OSHA Recordkeeping & Reporting in the World of COVID-19
With COVID-19 cases on the rise across the United States, employers may find themselves wondering how to comply with their OSHA recordkeeping and reporting obligations. On March 10, 2020, OSHA provided guidance to employers related to recording and reporting workplace exposure to COVID-19. OSHA later clarified its guidance on March 13, 2020.
General duty to furnish a hazard-free workplace
There is no specific OSHA standard addressing COVID-19. However, there are OSHA standards in place, such as the General Duty Clause, that may apply to preventing workplace exposure to COVID-19. The General Duty Clause, set forth in Section 5(1)(a) of the Occupational Safety and Health Act of 1970, requires employers to furnish each employee with “employment and a place of employment, which are free from recognized hazards that are causing or are likely to cause death or serious physical harm.” See 29 U.S.C. 654(a)(1). OSHA has published guidance on how employers should prepare their workplaces for COVID-19. That guidance may be found here. Please keep in mind that there may be other OSHA standards/regulations applicable to your specific industry that are impacted by COVID-19.
Under what circumstances are employers required to record cases of COVID-19?
OSHA recordkeeping requirements dictate that covered employers record certain work-related injuries and illnesses on their OSHA 300 Log if the injury or illness meets OSHA’s general recording criteria (i.e., results in death, days away from work, restricted work or transfer to another job, medical treatment beyond first aid, loss of consciousness or significant illness diagnosed by a physician.) See 29 C.F.R. Part 1904. Thus, an employer must determine whether an employee’s exposure to COVID-19 is an: (1) illness; (2) that is work-related; and (3) that meets the general recording criteria.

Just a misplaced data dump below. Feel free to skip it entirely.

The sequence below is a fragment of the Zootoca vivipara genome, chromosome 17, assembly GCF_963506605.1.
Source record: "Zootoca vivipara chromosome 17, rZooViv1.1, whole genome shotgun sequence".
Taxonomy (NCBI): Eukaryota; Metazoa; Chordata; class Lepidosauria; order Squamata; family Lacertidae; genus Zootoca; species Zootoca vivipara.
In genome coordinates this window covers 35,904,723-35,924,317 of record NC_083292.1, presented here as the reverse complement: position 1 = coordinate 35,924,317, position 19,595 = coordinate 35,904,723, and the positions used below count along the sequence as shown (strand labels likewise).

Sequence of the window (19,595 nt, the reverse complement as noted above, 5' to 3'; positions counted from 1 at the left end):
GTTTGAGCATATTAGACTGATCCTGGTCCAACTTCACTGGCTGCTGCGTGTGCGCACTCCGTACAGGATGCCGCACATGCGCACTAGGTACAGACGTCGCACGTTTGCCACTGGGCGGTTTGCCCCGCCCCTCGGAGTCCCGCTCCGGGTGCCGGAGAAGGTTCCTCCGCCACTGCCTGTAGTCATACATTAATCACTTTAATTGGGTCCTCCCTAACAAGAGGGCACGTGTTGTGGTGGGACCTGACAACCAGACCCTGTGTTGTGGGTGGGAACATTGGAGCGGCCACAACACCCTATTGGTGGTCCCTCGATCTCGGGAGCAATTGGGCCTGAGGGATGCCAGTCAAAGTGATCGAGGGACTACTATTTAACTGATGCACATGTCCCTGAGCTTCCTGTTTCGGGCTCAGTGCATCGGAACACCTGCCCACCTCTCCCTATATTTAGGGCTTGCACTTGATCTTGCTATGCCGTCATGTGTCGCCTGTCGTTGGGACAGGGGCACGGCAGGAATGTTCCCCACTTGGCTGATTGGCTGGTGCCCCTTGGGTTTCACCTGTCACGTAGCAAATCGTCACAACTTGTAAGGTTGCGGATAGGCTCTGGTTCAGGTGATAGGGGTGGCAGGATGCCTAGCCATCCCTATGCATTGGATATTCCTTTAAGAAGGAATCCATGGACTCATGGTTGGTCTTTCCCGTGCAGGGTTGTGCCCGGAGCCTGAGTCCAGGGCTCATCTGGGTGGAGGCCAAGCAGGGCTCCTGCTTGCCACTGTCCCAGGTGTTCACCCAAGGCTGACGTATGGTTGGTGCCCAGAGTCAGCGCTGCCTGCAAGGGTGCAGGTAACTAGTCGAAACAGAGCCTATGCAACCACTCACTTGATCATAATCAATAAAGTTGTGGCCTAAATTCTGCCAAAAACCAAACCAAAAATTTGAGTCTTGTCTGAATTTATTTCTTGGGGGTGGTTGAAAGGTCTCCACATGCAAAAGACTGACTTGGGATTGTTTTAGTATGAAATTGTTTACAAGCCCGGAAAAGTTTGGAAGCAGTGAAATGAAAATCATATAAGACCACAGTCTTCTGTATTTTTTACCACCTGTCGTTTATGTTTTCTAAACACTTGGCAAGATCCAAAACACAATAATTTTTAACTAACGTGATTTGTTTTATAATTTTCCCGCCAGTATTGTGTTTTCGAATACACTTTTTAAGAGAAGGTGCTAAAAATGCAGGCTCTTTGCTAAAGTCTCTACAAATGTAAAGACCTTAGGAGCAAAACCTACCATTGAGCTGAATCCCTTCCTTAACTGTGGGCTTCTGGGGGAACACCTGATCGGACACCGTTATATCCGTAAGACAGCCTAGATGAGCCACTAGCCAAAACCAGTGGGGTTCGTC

Is COVID-19 an illness?
OSHA has determined that a confirmed case of COVID-19 is considered an “illness” for recordkeeping purposes, see the OSHA standards here. A symptomatic employee will not necessarily trigger any recordkeeping requirements. The employer needs to determine whether an employee’s case of COVID-19 is confirmed.
Is the confirmed case of COVID-19 work related?
If an employee has a confirmed case of COVID-19, the employer needs to analyze whether the illness is “work-related.” An illness such as COVID-19 is “work-related if an event or exposure in the work environment either caused or contributed to the resulting condition or significantly aggravated a pre-existing injury or illness.” See 29 C.F.R. § 1904.5(a). OSHA presumes work-relatedness for illnesses “resulting from events or exposures occurring in the work environment” unless certain exceptions apply. Id. One such exception applies when the illness involves signs or symptoms that surface at work but result solely from a non-work-related event or exposure. See 29 C.F.R. § 1904.5(a).